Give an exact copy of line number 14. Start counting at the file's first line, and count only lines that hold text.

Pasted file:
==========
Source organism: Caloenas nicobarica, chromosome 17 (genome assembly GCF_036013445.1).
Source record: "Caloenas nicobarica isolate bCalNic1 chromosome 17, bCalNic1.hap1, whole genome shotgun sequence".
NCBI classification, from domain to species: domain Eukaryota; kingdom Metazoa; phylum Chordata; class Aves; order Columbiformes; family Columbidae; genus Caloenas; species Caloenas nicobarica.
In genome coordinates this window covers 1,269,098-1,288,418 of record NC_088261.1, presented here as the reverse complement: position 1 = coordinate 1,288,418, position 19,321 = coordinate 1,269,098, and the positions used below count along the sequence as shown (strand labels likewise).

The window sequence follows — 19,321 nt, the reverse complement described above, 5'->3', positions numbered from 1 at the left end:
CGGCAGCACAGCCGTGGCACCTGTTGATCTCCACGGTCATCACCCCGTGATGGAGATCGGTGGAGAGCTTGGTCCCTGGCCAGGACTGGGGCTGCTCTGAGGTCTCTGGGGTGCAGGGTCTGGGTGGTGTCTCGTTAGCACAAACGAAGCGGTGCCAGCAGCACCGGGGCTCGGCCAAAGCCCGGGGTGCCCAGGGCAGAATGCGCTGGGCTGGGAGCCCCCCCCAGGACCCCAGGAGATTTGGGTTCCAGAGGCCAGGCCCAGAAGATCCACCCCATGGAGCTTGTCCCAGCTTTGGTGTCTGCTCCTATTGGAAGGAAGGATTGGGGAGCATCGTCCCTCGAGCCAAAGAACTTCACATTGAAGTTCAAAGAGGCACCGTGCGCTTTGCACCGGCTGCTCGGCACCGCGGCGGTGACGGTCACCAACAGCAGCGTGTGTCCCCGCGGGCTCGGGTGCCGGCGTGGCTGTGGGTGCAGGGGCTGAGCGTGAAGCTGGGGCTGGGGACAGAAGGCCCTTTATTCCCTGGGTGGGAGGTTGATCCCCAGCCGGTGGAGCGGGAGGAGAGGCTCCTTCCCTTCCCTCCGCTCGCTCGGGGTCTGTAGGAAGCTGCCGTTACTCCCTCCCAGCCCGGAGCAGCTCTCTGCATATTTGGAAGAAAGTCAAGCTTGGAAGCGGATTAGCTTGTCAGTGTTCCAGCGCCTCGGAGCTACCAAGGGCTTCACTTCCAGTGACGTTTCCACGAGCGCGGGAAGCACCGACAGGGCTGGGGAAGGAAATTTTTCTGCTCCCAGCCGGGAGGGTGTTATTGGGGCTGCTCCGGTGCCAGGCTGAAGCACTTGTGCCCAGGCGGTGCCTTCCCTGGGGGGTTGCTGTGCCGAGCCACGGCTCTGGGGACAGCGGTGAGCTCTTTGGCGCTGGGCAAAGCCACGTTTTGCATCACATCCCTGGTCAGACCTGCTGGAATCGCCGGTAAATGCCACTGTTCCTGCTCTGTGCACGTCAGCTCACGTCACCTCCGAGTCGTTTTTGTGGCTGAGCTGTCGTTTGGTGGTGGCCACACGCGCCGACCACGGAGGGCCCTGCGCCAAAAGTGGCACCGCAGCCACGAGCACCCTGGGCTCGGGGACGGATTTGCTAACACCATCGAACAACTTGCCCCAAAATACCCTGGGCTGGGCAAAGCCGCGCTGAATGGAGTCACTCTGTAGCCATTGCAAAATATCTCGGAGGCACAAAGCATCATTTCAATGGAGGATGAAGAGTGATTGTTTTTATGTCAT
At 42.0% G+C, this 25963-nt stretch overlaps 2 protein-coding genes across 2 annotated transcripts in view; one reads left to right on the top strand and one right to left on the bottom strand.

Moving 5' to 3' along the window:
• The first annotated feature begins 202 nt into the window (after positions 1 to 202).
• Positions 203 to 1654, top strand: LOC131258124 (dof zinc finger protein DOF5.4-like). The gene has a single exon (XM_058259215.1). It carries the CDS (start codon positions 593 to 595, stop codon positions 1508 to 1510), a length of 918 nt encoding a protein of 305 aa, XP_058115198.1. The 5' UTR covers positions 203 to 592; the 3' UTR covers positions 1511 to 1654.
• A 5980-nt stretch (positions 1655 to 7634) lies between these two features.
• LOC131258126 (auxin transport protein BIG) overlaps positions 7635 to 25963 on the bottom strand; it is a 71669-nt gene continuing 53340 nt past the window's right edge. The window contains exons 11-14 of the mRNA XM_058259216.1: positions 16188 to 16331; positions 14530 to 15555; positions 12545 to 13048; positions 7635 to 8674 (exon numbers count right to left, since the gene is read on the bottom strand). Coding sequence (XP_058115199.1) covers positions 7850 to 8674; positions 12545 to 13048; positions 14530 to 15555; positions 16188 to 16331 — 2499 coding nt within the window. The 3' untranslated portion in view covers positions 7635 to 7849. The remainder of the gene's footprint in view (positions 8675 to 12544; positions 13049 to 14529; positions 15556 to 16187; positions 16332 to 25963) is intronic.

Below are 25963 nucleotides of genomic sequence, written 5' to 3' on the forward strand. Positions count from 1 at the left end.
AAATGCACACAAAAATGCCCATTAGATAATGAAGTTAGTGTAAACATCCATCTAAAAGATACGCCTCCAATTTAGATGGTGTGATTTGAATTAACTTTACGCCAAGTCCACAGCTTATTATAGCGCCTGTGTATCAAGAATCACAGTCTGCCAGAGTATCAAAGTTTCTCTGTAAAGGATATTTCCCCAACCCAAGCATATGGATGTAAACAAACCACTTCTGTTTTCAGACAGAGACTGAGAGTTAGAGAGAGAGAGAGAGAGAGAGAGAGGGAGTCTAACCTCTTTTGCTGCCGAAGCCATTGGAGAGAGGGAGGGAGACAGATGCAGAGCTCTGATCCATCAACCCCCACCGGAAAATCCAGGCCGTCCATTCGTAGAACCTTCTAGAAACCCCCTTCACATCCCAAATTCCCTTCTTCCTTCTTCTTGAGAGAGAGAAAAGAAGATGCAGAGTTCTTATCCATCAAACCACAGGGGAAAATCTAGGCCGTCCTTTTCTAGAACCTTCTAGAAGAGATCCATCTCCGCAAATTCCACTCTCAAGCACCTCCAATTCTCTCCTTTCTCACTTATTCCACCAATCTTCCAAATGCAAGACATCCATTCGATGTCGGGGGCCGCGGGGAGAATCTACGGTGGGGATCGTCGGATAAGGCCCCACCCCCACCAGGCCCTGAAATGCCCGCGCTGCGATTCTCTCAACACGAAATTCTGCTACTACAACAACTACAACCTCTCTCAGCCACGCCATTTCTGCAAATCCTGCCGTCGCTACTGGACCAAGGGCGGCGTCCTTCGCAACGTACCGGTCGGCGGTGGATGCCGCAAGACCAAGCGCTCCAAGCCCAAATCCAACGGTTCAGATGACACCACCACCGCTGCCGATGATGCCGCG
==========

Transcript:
AAATGCACACAAAAATGCCCATTAGATAATGAAGTTAGTGTAAACATCCATCTAAAAGATACGCCTCCAATTTAGATGGTGTGATTTGAATTAACTTTACGCCAAGTCCACAGCTTATTATAGCGCCTGTGTATCAAGAATCACAGTCTGCCAGAGTATCAAAGTTTCTCTGTAAAGGATATTTCCCCAACCCAAGCATATGGATGTAAACAAACCACTTCTGTTTTCAGACAGAGACTGAGAGTTAGAGAGAGAGAGAGAGAGAGAGAGAGGGAGTCTAACCTCTTTTGCTGCCGAAGCCATTGGAGAGAGGGAGGGAGACAGATGCAGAGCTCTGATCCATCAACCCCCACCGGAAAATCCAGGCCGTCCATTCGTAGAACCTTCTAGAAACCCCCTTCACATCCCAAATTCCCTTCTTCCTTCTTCTTGAGAGAGAGAAAAGAAGATGCAGAGTTCTTATCCATCAAACCACAGGGGAAAATCTAGGCCGTCCTTTTCTAGAACCTTCTAGAAGAGATCCATCTCCGCAAATTCCACTCTCAAGCACCTCCAATTCTCTCCTTTCTCACTTATTCCACCAATCTTCCAAATGCAAGACATCCATTCGATGTCGGGGGCCGCGGGGAGAATCTACGGTGGGGATCGTCGGATAAGGCCCCACCCCCACCAGGCCCTGAAATGCCCGCGCTGCGATTCTCTCAACACGAAATTCTGCTACTACAACAACTACAACCTCTCTCAGCCACGCCATTTCTGCAAATCCTGCCGTCGCTACTGGACCAAGGGCGGCGTCCTTCGCAACGTACCGGTCGGCGGTGGATGCCGCAAGACCAAGCGCTCCAAGCCCAAATCCAACGGTTCAGATGACACCACCACCGCTGCCGATGATGCCGCG